Critical Acclaim
‘This splendid volume displays a wide range of methodologically diverse, theoretically rich, and empirically grounded scholarship that thrives in the “big tent” of the new legal realism intellectual enterprise. The chapters creatively draw on both disciplinary and interdisciplinary social science frameworks to demonstrate the power and meaning of law in action throughout multiple social, economic, and political contexts around the globe. The book is a major achievement. Highly recommended for scholars and teachers of law!’
– Michael McCann, University of Washington, US

‘In every way imaginable this volume is superb. It picks up where the Old Legal Realism left off, and shows what the New Legal Realism has to offer. Its contributors are a who's who in their fields. Their well-written chapters are packed with insights. The book will serve a diverse audience. As a whole, the volume will force everyone who looks at it to place their interests in broad context. It is a stunning achievement.’
– Malcolm M. Feeley, University of California, Berkeley, US

‘This exciting Research Handbook is an essential resource on the New Legal Realism (NLR), which developed a distinctive genre of empirical research of law. The Research Handbook powerfully exemplifies NLR’s integrative strategy, which deploys mixed methods (qualitative and quantitative as well as observational and experimental) and is attentive to the challenge of translation between social science and law. Covering a wide range of timely topics, this rich Research Handbook provides valuable insights on legal institutions and the individuals and organizations that encounter law.’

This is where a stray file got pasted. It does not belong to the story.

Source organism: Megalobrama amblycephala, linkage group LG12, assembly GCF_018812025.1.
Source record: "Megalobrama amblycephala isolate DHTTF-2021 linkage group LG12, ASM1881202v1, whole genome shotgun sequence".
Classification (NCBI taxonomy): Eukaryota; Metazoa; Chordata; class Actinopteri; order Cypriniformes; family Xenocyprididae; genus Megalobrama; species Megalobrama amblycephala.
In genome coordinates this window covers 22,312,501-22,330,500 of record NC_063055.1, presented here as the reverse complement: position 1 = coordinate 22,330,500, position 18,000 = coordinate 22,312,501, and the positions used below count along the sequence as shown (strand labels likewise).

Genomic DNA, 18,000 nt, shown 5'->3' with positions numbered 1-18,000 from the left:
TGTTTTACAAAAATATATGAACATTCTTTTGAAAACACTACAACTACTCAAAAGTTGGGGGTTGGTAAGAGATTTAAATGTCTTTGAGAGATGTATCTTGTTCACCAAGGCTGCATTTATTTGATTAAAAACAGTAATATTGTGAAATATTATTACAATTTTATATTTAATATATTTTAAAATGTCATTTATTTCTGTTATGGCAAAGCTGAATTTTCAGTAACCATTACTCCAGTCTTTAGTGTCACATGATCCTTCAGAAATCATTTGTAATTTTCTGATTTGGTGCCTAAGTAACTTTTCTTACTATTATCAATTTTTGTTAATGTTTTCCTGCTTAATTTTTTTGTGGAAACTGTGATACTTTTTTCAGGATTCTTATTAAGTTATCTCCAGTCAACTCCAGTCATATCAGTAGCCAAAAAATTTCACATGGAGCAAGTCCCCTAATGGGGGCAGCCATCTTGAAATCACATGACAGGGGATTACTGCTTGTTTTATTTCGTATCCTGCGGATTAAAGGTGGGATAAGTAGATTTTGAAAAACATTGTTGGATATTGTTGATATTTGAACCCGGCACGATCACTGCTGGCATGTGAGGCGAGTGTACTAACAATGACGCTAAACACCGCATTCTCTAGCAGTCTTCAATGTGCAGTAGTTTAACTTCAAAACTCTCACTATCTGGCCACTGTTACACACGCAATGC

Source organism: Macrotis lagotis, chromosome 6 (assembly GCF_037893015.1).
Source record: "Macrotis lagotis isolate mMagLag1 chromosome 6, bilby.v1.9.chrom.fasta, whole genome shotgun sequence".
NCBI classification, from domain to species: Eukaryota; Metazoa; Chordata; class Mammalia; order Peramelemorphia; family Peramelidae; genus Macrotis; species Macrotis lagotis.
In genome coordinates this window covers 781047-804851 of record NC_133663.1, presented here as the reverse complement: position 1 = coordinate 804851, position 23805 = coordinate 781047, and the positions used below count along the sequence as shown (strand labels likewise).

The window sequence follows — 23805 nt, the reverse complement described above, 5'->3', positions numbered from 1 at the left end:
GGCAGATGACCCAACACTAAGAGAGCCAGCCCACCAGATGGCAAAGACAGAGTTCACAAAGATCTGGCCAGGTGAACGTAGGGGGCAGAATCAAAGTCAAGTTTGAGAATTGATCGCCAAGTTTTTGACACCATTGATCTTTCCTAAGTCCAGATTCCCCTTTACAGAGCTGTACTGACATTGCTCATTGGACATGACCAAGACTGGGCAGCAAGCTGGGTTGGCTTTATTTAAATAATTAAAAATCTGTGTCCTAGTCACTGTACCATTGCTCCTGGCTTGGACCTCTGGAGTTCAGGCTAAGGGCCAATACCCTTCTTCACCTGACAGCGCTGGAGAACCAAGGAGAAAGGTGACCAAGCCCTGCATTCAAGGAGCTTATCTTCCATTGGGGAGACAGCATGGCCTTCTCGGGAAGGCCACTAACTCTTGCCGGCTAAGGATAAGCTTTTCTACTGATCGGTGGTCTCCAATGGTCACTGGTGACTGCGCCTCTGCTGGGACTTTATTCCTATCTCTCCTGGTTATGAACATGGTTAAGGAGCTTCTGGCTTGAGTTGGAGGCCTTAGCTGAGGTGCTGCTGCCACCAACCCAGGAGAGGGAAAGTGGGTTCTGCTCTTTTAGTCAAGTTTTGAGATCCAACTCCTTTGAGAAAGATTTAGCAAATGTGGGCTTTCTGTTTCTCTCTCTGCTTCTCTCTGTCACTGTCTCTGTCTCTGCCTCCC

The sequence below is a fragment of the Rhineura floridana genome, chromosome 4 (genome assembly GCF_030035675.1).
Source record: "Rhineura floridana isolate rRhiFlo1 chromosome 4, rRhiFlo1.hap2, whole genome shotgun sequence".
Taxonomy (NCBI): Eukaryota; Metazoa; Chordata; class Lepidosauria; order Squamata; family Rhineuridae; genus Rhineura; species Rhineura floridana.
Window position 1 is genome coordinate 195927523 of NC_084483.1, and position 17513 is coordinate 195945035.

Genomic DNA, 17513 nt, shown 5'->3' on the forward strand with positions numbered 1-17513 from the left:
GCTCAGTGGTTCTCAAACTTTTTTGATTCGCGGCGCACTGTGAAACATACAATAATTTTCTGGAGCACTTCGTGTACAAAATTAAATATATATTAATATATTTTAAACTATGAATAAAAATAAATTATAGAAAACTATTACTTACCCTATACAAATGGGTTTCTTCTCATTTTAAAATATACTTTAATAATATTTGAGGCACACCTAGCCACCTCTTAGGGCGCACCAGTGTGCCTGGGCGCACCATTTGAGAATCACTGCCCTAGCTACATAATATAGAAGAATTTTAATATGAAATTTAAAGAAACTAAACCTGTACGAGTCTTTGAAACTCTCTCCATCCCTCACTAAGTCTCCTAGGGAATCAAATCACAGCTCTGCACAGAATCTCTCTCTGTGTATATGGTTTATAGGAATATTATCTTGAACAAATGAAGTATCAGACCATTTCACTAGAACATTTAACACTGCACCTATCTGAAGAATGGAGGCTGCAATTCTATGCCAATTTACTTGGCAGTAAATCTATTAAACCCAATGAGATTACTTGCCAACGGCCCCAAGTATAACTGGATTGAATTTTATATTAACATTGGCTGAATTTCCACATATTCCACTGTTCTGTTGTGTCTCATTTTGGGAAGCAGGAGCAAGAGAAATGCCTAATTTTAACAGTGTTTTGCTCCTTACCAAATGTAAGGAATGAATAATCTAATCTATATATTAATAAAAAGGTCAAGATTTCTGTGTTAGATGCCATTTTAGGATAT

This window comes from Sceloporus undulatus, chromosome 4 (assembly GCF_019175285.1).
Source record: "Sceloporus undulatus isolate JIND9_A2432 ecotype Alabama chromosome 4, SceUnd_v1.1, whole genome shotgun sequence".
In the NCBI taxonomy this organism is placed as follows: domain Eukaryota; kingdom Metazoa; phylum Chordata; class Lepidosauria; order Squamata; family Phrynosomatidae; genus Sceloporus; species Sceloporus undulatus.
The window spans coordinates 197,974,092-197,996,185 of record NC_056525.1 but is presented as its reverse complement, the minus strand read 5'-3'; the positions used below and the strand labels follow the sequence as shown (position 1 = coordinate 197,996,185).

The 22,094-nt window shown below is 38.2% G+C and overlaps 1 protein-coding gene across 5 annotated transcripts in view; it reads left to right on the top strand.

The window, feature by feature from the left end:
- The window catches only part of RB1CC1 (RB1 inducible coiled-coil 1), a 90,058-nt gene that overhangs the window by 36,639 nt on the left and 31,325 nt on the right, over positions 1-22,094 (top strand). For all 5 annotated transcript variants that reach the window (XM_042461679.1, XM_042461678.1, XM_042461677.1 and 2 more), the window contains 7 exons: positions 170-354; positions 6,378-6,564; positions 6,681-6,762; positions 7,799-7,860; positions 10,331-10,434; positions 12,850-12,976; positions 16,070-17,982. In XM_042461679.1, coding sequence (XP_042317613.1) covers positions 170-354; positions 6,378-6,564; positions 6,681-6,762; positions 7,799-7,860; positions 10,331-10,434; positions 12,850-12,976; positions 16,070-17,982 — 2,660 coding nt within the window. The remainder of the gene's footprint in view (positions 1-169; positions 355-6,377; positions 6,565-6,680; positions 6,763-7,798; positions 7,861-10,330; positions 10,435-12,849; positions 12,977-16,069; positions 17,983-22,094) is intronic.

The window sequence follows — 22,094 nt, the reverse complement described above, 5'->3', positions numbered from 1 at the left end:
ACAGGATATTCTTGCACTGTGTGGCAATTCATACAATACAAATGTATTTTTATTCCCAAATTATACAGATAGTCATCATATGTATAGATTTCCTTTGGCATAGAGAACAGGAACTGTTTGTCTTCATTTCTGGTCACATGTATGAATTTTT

– Hanoch Dagan, Tel Aviv University, Israel
Contributors
Contributors: L.T. Alexander, J. Barnes, P. Baumgardner, B.H. Bix, D.W. Carbado, N. Cheesman, S.B. Coutin, M.E. Deo, L.B. Edelman, M. Galanter, B.G. Garth, J.v.H. Holtermann, A. Huneeus, L. Israël, L.V. Johansen, L. Kalman, L. Kawar, A.L. Kjær, H. Klug, M. Madsen, M. Mansfield, S.L. McKinnon, A.K. Mehrotra, J. Meierhenrich, E. Mertz, J. Miaz, T.W. Mitchell, C. Morrill, D. Nelken, L.S. Richardson, R.L. Sandefur, S. Sclofsky, S.A. Seo, M. Siems, S. Talesh, E. Taylor Poppe, R. Tejani, T.R. Tyler, R.A. Wilson
Contents
Contents:

1 Introduction to the Research Handbook on Modern Legal Realism 1
Shauhin Talesh, Elizabeth Mertz and Heinz Klug

PART I VARIETIES OF LEGAL REALISM – THEN AND NOW
2 Realism then and now: using the real world to inform formal law 21
Elizabeth Mertz (with Marc Galanter)
3 East Coast Legal Realism and its progeny 36
Laura Kalman
4 From the periphery to the center and back? A brief history of Midwest
Legal Realism 49
Paul Baumgardner and Ajay K. Mehrotra
5 European New Legal Realism: towards a basic science of law 67